There is a pattern, mostly used in Ruby world, that if you write a command line tool, named – say – The Tool, and it has a configuration file tied to a project you use it with, then the tool’s configuration fie is called
Toolfile, and lives in the root of the project’s directory.
Don’t do that. Please.
I suppose that this started a couple centuries ago, with mother of all the build tools Make and its
Makefile. Ruby build tool Rake used the existing convention for build tools, and named its configuration file
Rakefile. This makes sense: in a software project, build script is the entry point. It’s logical and convenient that it lives in top-level directory, and it’s easy to locate, because the name is capitalized.
Rake followed a useful convention for build script. But then, all other tools followed Rake without stopping to think if it’s useful. Now I have a repository that has a Rakefile, Thorfile, Gemfile, Berksfile, Vagrantfile, and Strainerfile – there are more Toolfiles in there than real content.
The other custom is to name the config
.tool.yml – also in project root. While Toolfiles clutter the directory by being too visible, dotfiles files do the opposite – they disappear. Some projects get this right and use dotfiles or dot-directories for stuff that should be hidden:
.bundle, or even
.chef are good examples. Still,
.rspec are ugly. Even without the dot,
cucumber.yml or Jekyll’s
_config.yml smell quite bad.
How to name configuration files, then? Simple: use a config directory. Let me put all the config in the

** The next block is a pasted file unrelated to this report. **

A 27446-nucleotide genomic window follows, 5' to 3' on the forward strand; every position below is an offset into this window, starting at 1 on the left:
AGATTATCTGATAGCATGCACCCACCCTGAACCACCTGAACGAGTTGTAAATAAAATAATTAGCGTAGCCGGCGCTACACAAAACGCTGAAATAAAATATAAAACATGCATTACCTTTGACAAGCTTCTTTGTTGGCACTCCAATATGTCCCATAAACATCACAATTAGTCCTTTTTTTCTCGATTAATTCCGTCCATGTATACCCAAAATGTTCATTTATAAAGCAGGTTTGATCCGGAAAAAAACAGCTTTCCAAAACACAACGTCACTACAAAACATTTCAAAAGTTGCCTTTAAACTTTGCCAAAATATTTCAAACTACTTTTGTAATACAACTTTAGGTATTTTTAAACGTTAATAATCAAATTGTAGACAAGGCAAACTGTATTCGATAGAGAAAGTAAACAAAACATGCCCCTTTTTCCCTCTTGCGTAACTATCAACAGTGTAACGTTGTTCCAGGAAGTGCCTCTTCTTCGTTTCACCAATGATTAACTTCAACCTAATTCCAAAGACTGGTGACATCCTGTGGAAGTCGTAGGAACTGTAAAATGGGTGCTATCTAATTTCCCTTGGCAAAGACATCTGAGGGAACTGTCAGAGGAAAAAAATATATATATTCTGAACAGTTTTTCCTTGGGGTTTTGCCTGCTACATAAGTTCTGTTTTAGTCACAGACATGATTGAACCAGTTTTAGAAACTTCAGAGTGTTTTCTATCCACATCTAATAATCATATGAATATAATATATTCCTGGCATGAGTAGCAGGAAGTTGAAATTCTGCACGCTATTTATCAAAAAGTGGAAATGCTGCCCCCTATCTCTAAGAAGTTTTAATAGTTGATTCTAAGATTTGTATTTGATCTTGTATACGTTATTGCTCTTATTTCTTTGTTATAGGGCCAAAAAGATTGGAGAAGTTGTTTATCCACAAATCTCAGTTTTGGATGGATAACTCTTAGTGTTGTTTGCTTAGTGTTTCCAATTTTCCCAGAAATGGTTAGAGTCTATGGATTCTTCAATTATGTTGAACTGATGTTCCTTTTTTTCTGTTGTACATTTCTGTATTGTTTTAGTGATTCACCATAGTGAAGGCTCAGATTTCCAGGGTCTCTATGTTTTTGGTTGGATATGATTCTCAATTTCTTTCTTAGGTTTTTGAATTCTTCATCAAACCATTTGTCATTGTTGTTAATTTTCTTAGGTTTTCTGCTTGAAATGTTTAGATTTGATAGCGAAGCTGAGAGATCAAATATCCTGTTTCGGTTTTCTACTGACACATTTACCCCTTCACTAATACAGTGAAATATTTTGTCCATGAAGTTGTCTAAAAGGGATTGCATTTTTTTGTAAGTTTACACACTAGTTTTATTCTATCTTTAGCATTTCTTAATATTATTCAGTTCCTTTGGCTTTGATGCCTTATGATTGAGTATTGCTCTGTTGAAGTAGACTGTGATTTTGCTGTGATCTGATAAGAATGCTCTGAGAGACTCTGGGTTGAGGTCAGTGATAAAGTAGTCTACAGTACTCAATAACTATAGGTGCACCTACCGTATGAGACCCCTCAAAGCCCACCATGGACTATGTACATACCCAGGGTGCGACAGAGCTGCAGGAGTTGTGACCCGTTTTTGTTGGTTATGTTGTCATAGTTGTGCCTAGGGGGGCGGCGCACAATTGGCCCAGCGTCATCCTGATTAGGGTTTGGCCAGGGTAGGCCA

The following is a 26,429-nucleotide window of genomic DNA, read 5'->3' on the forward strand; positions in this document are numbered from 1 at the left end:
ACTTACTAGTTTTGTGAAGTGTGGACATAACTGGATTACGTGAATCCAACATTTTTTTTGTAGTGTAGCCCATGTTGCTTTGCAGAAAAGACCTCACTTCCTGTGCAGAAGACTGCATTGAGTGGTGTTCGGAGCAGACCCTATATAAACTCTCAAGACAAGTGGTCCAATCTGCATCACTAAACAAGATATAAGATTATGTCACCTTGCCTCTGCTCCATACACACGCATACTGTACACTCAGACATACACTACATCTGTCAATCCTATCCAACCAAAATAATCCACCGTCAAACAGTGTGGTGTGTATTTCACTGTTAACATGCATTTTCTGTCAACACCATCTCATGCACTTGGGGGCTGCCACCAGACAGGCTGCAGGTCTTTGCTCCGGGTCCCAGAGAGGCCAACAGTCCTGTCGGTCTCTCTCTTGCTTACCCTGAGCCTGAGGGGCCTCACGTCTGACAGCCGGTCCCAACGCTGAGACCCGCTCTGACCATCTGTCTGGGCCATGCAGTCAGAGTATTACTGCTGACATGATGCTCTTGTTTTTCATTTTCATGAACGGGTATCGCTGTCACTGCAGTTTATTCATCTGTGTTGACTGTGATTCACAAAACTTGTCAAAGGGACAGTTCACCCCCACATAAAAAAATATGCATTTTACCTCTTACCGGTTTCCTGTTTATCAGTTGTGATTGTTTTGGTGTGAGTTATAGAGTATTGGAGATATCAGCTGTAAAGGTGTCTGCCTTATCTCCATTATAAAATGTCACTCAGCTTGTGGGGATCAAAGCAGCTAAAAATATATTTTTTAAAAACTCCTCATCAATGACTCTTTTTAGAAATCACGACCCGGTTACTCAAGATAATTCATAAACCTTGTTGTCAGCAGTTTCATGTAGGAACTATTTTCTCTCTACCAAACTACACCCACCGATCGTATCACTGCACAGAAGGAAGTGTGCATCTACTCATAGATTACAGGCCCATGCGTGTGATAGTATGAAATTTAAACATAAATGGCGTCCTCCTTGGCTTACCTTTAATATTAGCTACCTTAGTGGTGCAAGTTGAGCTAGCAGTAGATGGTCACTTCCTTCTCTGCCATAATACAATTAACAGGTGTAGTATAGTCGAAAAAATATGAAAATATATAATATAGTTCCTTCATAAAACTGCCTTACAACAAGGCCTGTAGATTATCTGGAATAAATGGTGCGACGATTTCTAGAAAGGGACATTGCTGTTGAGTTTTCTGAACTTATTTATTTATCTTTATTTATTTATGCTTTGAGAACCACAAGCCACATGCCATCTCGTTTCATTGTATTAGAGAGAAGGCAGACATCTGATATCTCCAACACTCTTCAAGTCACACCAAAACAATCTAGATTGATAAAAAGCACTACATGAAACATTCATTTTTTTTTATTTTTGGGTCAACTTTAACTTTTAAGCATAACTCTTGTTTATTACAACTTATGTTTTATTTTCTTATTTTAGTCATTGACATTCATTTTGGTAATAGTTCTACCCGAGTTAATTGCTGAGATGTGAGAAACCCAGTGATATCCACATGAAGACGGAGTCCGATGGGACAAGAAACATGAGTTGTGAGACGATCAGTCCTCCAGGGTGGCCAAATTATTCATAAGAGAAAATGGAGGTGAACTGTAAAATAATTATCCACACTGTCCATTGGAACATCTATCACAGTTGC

config/ subdirectory instead of cluttering the root and making it harder to spot the README file. Seriously, what would be wrong with
config/travis.yml? It would be even possible to adapt to different projects’ conventions by using a dotfile (that is supposed to be hidden) pointing to the directory, and looking for the config like this:
.configis an empty file, always use
Toolfileand don’t look at any directory
.configis a file, go with
.configis a directory or symlink pointing to one,
- If there is no
config/tool.rbexists, use it
- At the end, try
By default, tool would look for
Toolfile, and any project that uses a different config directory could use
.config file or symlink to override this. Vendorificator already partially implements that, and I think that I’ll soon release a small gem that would deal with config files, including the
.config override. Some other options may be useful, like finding multiple config file fragments by directory or glob.
Let’s hope that in a year or two I’ll be able to move at least some of the configuration files away and won’t need to find my project’s files between the configs!